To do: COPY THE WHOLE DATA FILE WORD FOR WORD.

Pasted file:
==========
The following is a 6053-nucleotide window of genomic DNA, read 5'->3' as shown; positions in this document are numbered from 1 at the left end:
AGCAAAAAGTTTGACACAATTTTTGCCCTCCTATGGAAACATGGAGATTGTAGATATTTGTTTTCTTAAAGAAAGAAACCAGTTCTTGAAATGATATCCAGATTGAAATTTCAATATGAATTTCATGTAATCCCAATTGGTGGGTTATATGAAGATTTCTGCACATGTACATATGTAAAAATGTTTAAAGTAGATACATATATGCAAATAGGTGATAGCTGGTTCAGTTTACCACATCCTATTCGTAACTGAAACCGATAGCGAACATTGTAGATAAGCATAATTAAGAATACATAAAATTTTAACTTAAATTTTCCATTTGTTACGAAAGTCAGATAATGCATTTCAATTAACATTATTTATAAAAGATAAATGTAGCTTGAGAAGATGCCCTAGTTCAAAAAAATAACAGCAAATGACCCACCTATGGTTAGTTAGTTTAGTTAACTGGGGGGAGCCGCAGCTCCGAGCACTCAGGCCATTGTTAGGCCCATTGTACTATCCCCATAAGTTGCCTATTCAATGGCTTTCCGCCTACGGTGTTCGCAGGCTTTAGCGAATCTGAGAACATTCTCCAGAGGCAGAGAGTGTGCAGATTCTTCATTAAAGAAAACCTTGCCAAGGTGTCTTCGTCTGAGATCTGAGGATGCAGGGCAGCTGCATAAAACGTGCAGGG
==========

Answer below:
The following is a 6053-nucleotide window of genomic DNA, read 5'->3' as shown; positions in this document are numbered from 1 at the left end:
AGCAAAAAGTTTGACACAATTTTTGCCCTCCTATGGAAACATGGAGATTGTAGATATTTGTTTTCTTAAAGAAAGAAACCAGTTCTTGAAATGATATCCAGATTGAAATTTCAATATGAATTTCATGTAATCCCAATTGGTGGGTTATATGAAGATTTCTGCACATGTACATATGTAAAAATGTTTAAAGTAGATACATATATGCAAATAGGTGATAGCTGGTTCAGTTTACCACATCCTATTCGTAACTGAAACCGATAGCGAACATTGTAGATAAGCATAATTAAGAATACATAAAATTTTAACTTAAATTTTCCATTTGTTACGAAAGTCAGATAATGCATTTCAATTAACATTATTTATAAAAGATAAATGTAGCTTGAGAAGATGCCCTAGTTCAAAAAAATAACAGCAAATGACCCACCTATGGTTAGTTAGTTTAGTTAACTGGGGGGAGCCGCAGCTCCGAGCACTCAGGCCATTGTTAGGCCCATTGTACTATCCCCATAAGTTGCCTATTCAATGGCTTTCCGCCTACGGTGTTCGCAGGCTTTAGCGAATCTGAGAACATTCTCCAGAGGCAGAGAGTGTGCAGATTCTTCATTAAAGAAAACCTTGCCAAGGTGTCTTCGTCTGAGATCTGAGGATGCAGGGCAGCTGCATAAAACGTGCAGGG